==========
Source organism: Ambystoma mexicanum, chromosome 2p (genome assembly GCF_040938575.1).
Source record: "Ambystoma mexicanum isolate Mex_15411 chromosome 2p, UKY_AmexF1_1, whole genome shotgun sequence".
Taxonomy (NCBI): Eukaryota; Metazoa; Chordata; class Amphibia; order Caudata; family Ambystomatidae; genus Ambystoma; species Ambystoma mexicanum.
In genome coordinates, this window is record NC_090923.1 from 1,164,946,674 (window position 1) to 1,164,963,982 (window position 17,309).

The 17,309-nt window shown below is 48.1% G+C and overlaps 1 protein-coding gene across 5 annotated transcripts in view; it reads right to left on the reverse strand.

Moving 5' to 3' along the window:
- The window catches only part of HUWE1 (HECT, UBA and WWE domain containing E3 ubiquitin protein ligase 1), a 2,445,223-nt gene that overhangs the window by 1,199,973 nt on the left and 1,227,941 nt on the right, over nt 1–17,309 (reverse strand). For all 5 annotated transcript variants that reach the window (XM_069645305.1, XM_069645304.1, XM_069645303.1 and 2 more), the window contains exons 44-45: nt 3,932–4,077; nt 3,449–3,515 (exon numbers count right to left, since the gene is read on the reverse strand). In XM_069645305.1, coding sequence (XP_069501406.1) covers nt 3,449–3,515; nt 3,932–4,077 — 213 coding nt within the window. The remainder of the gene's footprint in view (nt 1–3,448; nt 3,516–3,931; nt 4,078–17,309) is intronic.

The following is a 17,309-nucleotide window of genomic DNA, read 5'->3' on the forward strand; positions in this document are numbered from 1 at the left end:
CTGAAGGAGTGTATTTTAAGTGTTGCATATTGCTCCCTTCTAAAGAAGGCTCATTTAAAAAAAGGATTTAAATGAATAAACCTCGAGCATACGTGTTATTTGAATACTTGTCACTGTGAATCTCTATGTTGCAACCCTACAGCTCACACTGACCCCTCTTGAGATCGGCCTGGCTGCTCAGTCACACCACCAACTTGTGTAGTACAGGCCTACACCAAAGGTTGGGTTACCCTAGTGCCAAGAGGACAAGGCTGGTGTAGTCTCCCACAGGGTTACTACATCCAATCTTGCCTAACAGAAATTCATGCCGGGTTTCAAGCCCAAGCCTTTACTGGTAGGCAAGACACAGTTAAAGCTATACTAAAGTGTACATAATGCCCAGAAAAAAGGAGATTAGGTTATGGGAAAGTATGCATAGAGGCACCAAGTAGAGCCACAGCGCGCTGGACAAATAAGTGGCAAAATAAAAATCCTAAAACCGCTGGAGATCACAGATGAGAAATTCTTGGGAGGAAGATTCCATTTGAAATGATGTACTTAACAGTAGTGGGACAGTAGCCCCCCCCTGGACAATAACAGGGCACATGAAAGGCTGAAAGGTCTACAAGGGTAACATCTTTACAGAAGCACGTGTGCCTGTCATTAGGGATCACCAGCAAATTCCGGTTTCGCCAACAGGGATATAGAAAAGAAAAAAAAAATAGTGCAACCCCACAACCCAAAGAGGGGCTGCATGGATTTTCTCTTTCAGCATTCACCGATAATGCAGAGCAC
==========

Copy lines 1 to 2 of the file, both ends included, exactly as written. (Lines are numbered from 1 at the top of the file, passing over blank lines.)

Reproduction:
Source organism: Ambystoma mexicanum, chromosome 2p (genome assembly GCF_040938575.1).
Source record: "Ambystoma mexicanum isolate Mex_15411 chromosome 2p, UKY_AmexF1_1, whole genome shotgun sequence".